All the problems that had marked the previous two games surfaced here. Players lacked ideas on the ball, could not move it forward, and consistently seemed to be two steps slower than the opposition. Everton scored early and then on 36 minutes keeper, Becky Spencer, attempted to dribble around Jess Park who stole the ball and shot into an empty net. By halftime, 2-0 down, it felt over. Tottenham had not scored in three games prior to this game and there was little sign that they would here. Skinner made substitutions, but little changed.

To make matters worse Jessica Naz, who had come on as substitute for Nikola Karczewska, who not up to playing 90 minutes at that point in the season, went off in obvious pain, with an unidentified injury that has kept her out of the team ever since. Then, in injury time Ashleigh Neville dribbled across the front of Spurs’ goal, got pulled back by an Everton player, stayed up but slightly lost control of the ball, and in trying to retrieve it slid in on an Everton player receiving a red card. Oh, and Everton scored a third in the 95th minute.

So that was it. In one miserable evening Spurs played horrible football, suffered a humiliating defeat, and lost two players through injury and suspension. Happy Christmas.

5: Aston Villa Away

This was the start of the new year and the start of hope. Spurs had signed Bethany England. The team had struggled for goals for much of the 2021-22 season and for the first half of the current season, with Karczewska only sometimes available and Kyah Simon injured. So bringing in a prolific goal-scorer was potentially a game-changer.

Above: Bethany England brought hope. Photo: Girls on the Ball.

Surely? After all, the reasoning went: In the previous four games Spurs had not scored, so this must be the solution.

As the game started it seemed like it might be a new Spurs. The team went ahead, against the run of play in the first half. England scored. A goal! It worked.

Then ten minutes later Aston Villa were 2-1 up. Spurs were too easily undone. Kenza Dali, Kirsty Hanson, and Villa’s new signing from Arsenal, Jordan Nobbs, were dominating midfield.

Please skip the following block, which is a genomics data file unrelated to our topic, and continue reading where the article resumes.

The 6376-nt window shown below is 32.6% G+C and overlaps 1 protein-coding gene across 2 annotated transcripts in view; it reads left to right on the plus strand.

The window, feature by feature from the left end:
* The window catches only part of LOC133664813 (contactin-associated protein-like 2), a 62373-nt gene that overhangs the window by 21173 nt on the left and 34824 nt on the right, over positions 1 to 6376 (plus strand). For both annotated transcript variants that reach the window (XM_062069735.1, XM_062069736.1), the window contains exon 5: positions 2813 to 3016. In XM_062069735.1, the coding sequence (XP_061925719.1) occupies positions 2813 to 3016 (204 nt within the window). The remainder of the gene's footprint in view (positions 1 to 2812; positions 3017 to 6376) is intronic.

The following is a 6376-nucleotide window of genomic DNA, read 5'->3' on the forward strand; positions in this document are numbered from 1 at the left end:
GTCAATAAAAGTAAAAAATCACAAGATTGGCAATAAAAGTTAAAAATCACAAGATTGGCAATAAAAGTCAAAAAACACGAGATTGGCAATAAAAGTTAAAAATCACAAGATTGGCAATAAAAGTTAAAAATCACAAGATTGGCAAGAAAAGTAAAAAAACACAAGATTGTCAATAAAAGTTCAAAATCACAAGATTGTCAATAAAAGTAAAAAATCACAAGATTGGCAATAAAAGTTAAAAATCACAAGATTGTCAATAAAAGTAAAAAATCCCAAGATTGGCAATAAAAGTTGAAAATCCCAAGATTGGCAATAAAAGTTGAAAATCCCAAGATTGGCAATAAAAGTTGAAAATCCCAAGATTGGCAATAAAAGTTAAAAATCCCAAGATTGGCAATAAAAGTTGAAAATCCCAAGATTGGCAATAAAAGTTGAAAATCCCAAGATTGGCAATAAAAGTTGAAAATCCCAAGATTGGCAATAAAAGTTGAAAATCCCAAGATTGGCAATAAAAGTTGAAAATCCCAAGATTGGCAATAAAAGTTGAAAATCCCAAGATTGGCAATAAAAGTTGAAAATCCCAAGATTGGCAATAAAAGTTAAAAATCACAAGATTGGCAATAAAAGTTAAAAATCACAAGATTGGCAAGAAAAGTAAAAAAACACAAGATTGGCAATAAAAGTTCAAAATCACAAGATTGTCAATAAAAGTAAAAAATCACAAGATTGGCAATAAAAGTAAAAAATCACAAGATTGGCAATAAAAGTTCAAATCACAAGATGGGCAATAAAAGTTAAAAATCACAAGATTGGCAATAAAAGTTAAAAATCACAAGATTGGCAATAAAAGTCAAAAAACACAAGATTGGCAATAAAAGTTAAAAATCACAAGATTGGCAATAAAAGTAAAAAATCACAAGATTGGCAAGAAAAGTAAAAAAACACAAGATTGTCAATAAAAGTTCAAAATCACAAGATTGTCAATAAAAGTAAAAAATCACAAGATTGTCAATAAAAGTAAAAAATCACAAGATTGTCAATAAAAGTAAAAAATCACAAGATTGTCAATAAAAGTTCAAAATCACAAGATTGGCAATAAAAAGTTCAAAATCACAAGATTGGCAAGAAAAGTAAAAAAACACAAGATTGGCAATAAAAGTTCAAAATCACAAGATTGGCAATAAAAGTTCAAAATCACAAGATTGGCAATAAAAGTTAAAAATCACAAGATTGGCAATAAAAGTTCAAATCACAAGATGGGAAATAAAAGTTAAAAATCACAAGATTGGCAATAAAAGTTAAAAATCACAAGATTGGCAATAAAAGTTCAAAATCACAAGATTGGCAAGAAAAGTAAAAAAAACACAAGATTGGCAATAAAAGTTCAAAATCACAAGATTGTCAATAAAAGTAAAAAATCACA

Things improved in the second half after a couple of enforced changes, notably Kerys Harrop on for Amy Turner, which meant Asmita Ale moved to right back and Harrop went at left back and Eveliina Summanen and Celin Bizet on for Chioma Ubogagu and Cho So-hyun. But there was not another goal.

As the game ended it was hard to know what to think. Maybe there were green shoots (a goal) but clearly there was a way to go.

6: Chelsea at Home

This game was the second time that the North Londoners played Chelsea in a week. The first, in the Conti Cup, they lost 3-1. This one Spurs lost again: 3-2. But they were in it. Some of the time at least. Especially in comparison to the game back in November when the team had no response to Chelsea at Stamford Bridge.

With a squad that now contained both England and Mana Iwabuchi, on loan from Arsenal, and with Neville back from suspension, this was the game that fans had been waiting for. And, for moments at least, those watching could imagine what might be possible. Passes were effective in progressing the ball. Players found space and found one another in space.

And there were goals. The first showed the potential of a Drew Spence – Beth England combination, with Ash Neville starting the move. But it was not just about England. There was a lovely Eveliina Summanen-Nikola Karczewska combination for the second goal, reversing the assist-scorer roles they had played in the previous week’s Conti Cup game against London City Lionesses. And with the score at 3-2, watching fans could at least hope for a last-minute equaliser. Not that one came.

7: Manchester United Home

This game both surpassed and then fell short of expectations. Most Spurs fans went in expecting a loss, playing a high-flying United team at the top of the table. So when the team went a goal down it was disappointing but not unforeseen.

Then the equaliser: Beth England’s glorious solo goal from a cleverly taken quick free kick. Tottenham were back in it. Until, only seconds later United went ahead again, Lucia breaking down the right almost from kick-off, crossing the ball, and Molly Bartrip, who thought she had Leah Galton on her shoulder, sliding it into the net. Not Bartrip’s fault. These things happen. But it was a sign of Spurs’ poor game management. Why had they not taken a minute before the restart? How could they switch off?

And then, Manchester United’s Ella Toone got sent off (won’t go into that here because it’s been discussed). With a player advantage and fifteen minutes to play, Rehanne Skinner subbed on Angharad James, a defensive midfielder. Why? There was an extra striker on the bench.

So, when the game ended 2-1 it was the hope that made it worse. Of all the games since Christmas, this was perhaps the one in which the opportunities were the most obvious. For a draw at least.